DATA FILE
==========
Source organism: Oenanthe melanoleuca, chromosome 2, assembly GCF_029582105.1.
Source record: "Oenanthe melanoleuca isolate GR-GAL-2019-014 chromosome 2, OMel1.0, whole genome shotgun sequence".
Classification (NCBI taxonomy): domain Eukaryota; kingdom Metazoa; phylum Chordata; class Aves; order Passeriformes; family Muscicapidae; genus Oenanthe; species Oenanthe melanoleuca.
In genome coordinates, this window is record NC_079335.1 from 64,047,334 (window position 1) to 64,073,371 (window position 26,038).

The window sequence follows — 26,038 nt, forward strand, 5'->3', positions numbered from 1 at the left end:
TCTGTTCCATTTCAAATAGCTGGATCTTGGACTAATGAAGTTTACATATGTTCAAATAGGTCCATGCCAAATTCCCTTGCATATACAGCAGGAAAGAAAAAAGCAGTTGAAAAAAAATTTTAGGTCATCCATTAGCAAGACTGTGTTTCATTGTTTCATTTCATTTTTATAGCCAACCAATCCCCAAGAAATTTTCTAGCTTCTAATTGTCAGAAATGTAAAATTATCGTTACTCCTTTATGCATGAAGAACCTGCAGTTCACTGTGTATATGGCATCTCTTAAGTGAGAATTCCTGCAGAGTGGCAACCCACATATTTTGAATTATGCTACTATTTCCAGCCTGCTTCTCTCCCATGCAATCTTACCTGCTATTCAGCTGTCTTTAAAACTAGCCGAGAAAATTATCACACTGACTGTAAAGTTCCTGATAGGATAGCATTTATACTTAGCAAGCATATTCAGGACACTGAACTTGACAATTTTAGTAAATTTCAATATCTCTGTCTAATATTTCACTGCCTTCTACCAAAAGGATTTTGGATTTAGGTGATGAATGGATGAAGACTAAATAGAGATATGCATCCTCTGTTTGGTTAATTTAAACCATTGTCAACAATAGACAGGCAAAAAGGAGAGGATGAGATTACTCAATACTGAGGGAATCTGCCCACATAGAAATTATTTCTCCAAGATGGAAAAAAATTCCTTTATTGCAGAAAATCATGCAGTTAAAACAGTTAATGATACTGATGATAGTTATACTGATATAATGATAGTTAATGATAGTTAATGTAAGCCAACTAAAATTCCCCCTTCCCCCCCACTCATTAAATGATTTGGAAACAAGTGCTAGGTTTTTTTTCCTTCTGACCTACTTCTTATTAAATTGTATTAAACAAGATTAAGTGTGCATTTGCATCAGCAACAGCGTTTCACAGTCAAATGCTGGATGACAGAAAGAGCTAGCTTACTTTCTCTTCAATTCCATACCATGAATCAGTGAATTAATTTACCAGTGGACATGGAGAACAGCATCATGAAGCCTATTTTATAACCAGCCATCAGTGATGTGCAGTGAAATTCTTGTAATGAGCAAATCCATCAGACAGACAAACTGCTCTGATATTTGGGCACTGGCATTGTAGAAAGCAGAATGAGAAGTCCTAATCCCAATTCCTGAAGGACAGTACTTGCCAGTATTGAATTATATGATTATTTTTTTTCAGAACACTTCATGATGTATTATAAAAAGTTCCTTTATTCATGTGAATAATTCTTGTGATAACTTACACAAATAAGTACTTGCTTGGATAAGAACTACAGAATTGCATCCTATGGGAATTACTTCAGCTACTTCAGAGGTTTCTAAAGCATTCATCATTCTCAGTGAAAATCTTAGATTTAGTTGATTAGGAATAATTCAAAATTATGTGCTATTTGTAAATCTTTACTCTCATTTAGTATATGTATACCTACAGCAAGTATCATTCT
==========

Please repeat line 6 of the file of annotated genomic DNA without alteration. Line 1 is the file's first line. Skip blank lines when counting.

TCTGTTCCATTTCAAATAGCTGGATCTTGGACTAATGAAGTTTACATATGTTCAAATAGGTCCATGCCAAATTCCCTTGCATATACAGCAGGAAAGAAAAAAGCAGTTGAAAAAAAATTTTAGGTCATCCATTAGCAAGACTGTGTTTCATTGTTTCATTTCATTTTTATAGCCAACCAATCCCCAAGAAATTTTCTAGCTTCTAATTGTCAGAAATGTAAAATTATCGTTACTCCTTTATGCATGAAGAACCTGCAGTTCACTGTGTATATGGCATCTCTTAAGTGAGAATTCCTGCAGAGTGGCAACCCACATATTTTGAATTATGCTACTATTTCCAGCCTGCTTCTCTCCCATGCAATCTTACCTGCTATTCAGCTGTCTTTAAAACTAGCCGAGAAAATTATCACACTGACTGTAAAGTTCCTGATAGGATAGCATTTATACTTAGCAAGCATATTCAGGACACTGAACTTGACAATTTTAGTAAATTTCAATATCTCTGTCTAATATTTCACTGCCTTCTACCAAAAGGATTTTGGATTTAGGTGATGAATGGATGAAGACTAAATAGAGATATGCATCCTCTGTTTGGTTAATTTAAACCATTGTCAACAATAGACAGGCAAAAAGGAGAGGATGAGATTACTCAATACTGAGGGAATCTGCCCACATAGAAATTATTTCTCCAAGATGGAAAAAAATTCCTTTATTGCAGAAAATCATGCAGTTAAAACAGTTAATGATACTGATGATAGTTATACTGATATAATGATAGTTAATGATAGTTAATGTAAGCCAACTAAAATTCCCCCTTCCCCCCCACTCATTAAATGATTTGGAAACAAGTGCTAGGTTTTTTTTCCTTCTGACCTACTTCTTATTAAATTGTATTAAACAAGATTAAGTGTGCATTTGCATCAGCAACAGCGTTTCACAGTCAAATGCTGGATGACAGAAAGAGCTAGCTTACTTTCTCTTCAATTCCATACCATGAATCAGTGAATTAATTTACCAGTGGACATGGAGAACAGCATCATGAAGCCTATTTTATAACCAGCCATCAGTGATGTGCAGTGAAATTCTTGTAATGAGCAAATCCATCAGACAGACAAACTGCTCTGATATTTGGGCACTGGCATTGTAGAAAGCAGAATGAGAAGTCCTAATCCCAATTCCTGAAGGACAGTACTTGCCAGTATTGAATTATATGATTATTTTTTTTCAGAACACTTCATGATGTATTATAAAAAGTTCCTTTATTCATGTGAATAATTCTTGTGATAACTTACACAAATAAGTACTTGCTTGGATAAGAACTACAGAATTGCATCCTATGGGAATTACTTCAGCTACTTCAGAGGTTTCTAAAGCATTCATCATTCTCAGTGAAAATCTTAGATTTAGTTGATTAGGAATAATTCAAAATTATGTGCTATTTGTAAATCTTTACTCTCATTTAGTATATGTATACCTACAGCAAGTATCATTCT